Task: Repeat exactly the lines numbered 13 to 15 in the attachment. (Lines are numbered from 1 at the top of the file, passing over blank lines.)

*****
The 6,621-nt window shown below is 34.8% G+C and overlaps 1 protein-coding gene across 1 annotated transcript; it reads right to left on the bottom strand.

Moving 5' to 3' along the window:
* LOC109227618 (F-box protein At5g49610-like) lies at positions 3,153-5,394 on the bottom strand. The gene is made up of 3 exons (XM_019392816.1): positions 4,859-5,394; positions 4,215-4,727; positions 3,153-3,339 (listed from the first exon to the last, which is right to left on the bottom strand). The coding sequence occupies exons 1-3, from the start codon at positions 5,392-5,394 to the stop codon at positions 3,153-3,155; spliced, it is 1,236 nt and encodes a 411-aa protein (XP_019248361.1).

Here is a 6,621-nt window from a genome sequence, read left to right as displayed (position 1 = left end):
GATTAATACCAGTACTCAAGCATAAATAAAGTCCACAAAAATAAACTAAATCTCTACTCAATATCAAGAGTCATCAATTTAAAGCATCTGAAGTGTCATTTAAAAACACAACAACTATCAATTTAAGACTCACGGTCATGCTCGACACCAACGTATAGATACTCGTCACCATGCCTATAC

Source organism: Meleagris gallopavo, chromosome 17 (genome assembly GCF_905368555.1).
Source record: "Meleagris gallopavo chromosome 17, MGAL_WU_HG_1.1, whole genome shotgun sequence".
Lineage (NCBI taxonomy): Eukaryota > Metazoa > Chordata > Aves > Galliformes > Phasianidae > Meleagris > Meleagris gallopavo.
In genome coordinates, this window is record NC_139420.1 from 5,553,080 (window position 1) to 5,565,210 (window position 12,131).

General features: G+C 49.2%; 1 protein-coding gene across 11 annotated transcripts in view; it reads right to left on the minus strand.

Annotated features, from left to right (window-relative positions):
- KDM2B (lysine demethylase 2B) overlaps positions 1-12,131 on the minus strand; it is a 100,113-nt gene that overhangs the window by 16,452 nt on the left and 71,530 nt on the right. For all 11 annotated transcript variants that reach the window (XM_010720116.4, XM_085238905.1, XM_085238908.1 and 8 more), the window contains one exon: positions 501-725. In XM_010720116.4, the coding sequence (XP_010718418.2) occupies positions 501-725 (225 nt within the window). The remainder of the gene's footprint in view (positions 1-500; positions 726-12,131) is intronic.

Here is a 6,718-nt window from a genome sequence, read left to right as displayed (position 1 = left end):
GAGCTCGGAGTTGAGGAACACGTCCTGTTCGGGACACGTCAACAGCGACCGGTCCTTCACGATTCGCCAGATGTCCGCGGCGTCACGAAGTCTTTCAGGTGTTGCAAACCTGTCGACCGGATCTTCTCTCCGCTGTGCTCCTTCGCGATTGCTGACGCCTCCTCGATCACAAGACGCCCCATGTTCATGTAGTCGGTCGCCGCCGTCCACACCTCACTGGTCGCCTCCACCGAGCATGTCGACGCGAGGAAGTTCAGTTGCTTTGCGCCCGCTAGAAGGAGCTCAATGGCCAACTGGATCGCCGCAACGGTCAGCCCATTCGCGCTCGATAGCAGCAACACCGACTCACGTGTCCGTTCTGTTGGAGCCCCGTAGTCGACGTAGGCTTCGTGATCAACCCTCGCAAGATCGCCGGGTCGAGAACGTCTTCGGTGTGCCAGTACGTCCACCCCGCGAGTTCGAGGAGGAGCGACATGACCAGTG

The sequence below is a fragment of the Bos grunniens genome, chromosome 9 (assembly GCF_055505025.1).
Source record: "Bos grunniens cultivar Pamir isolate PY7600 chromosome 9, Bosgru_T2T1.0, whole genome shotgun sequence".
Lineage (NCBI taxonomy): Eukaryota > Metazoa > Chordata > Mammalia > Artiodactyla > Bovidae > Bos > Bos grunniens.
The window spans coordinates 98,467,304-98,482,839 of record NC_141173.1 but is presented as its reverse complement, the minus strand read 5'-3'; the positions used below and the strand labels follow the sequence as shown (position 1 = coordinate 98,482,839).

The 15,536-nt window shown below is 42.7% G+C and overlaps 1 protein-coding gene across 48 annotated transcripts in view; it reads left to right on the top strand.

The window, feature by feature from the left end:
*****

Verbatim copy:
Here is a 6,718-nt window from a genome sequence, read left to right as displayed (position 1 = left end):
GAGCTCGGAGTTGAGGAACACGTCCTGTTCGGGACACGTCAACAGCGACCGGTCCTTCACGATTCGCCAGATGTCCGCGGCGTCACGAAGTCTTTCAGGTGTTGCAAACCTGTCGACCGGATCTTCTCTCCGCTGTGCTCCTTCGCGATTGCTGACGCCTCCTCGATCACAAGACGCCCCATGTTCATGTAGTCGGTCGCCGCCGTCCACACCTCACTGGTCGCCTCCACCGAGCATGTCGACGCGAGGAAGTTCAGTTGCTTTGCGCCCGCTAGAAGGAGCTCAATGGCCAACTGGATCGCCGCAACGGTCAGCCCATTCGCGCTCGATAGCAGCAACACCGACTCACGTGTCCGTTCTGTTGGAGCCCCGTAGTCGACGTAGGCTTCGTGATCAACCCTCGCAAGATCGCCGGGTCGAGAACGTCTTCGGTGTGCCAGTACGTCCACCCCGCGAGTTCGAGGAGGAGCGACATGACCAGTG

The sequence below is a fragment of the Bos grunniens genome, chromosome 9 (assembly GCF_055505025.1).